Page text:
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SOLUTIONS TO HUMAN RIGHTS PROBLEMS

Sarita Cargas, cargas@unm.edu

Course Description

Over 20 million people are thought to be enslaved today (some in the United States). Several billion people experience hunger regularly including 14% of Americans. 1 in 6 children on the continent of Africa are dying before the age of five due to preventable diseases. Dictators who deny their citizens basic freedoms rule 70 countries. 125 countries have been found to torture people. And yet, humanity is making progress. In the past one hundred years, life spans have increased, literacy is on the rise, and dozens of new democracies have been created. This class will focus on humanity’s solutions to human rights problems. It will therefore focus on the positive. Many entities contribute to problem solving and we will study their methods. We will learn about the United Nations, non-governmental agencies, and what multinationals contribute. Thus, students will learn about humanities failures – the human rights abuses around the world – and humanities considerable achievements.

Readings and Texts

The readings are a compilation from books including: An Introduction to Human Rights, NGOs in International Politics, Human Rights at the UN, Business and Human Rights.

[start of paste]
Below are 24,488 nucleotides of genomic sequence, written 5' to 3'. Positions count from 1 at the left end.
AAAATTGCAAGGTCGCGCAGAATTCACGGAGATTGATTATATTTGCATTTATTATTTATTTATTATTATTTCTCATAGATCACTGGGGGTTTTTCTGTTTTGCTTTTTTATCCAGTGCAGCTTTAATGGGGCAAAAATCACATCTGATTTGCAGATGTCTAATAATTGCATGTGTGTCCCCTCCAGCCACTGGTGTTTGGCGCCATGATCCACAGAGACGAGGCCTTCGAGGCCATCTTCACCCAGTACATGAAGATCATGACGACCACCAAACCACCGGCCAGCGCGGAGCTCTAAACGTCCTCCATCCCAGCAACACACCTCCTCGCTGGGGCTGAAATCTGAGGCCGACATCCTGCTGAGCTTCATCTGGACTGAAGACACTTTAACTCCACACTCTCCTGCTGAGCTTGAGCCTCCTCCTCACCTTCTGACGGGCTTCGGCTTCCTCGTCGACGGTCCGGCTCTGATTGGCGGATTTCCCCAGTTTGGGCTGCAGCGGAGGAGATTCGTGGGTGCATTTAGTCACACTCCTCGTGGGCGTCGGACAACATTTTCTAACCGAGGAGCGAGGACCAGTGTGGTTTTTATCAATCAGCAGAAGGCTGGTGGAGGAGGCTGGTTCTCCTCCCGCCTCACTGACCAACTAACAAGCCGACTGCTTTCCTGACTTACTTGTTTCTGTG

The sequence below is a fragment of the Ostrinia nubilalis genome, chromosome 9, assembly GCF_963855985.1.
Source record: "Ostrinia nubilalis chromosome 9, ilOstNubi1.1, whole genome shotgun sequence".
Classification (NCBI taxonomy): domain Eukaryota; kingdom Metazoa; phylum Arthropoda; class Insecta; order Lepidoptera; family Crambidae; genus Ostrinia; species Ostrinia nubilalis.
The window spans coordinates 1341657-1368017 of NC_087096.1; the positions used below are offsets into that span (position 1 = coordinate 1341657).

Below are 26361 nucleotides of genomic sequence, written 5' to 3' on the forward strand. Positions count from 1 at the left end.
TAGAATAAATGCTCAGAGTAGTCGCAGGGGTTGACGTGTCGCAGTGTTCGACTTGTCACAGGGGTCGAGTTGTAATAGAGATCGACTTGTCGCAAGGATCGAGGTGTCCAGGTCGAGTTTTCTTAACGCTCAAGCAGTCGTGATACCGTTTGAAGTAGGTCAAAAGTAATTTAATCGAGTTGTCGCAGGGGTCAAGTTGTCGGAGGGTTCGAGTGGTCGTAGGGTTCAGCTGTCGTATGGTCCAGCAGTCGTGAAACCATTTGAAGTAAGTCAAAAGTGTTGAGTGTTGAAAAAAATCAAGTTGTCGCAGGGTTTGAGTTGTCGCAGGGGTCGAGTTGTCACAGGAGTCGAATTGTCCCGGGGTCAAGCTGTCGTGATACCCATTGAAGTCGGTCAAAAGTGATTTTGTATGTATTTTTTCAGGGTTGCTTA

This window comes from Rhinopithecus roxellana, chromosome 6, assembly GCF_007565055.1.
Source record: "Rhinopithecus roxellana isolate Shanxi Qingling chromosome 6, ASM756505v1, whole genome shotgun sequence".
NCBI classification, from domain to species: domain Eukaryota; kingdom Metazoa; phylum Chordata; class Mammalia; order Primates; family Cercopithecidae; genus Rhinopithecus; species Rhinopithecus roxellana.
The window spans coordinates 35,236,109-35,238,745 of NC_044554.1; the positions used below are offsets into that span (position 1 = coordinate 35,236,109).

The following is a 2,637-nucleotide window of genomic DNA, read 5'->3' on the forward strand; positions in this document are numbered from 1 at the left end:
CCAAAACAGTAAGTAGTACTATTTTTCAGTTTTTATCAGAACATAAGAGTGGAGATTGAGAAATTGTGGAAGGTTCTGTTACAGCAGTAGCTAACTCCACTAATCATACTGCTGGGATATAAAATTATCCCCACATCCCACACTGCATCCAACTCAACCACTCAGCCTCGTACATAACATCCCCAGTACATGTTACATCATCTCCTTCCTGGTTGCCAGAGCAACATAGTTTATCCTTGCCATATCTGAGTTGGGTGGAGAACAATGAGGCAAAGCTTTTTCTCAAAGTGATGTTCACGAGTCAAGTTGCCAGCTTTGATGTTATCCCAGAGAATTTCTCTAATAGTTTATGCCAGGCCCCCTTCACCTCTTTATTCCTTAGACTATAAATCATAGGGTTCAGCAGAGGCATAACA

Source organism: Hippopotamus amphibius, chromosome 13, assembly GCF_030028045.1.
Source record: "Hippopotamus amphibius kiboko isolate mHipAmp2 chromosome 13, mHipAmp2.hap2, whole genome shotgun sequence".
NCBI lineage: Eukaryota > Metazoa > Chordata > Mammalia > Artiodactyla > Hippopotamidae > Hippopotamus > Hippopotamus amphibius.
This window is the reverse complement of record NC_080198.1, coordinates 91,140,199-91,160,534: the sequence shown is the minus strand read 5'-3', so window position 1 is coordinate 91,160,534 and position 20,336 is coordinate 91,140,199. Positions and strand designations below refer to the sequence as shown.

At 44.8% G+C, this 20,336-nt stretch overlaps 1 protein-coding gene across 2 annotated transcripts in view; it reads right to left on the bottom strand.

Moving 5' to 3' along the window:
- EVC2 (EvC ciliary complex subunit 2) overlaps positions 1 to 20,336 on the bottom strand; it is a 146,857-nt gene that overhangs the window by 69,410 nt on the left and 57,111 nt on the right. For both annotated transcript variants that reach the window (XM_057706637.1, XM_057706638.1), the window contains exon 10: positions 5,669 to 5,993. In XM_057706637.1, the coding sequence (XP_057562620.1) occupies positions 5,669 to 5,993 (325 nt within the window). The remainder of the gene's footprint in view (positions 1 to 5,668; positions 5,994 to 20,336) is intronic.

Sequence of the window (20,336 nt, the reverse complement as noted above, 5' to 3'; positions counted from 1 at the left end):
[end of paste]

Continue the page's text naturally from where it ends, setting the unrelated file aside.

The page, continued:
Students are also assigned reading from a good international daily newspaper.


Films and Other Course Materials

This course includes film clips from numerous sources.


Student Requirements

This course will have short written assignments about the readings. Each student will be required to make one short presentation to the class about an NGO of their choice, and there will be two 5-8 page papers. Class discussion is, of course, a required feature as well.

About the Instructor

Sarita Cargas, D.Phil. Oxford University, MA Theology Aquinas Institute of Theology, MA Psychology Georgetown, BA St. John’s College (ed. Encyclopedia of Holocaust Literature). My main research area is human rights, and I am currently writing a textbook on human rights. I have been teaching human rights for eight years (including in Geneva, Switzerland). Another interest is the pedagogy of critical thinking.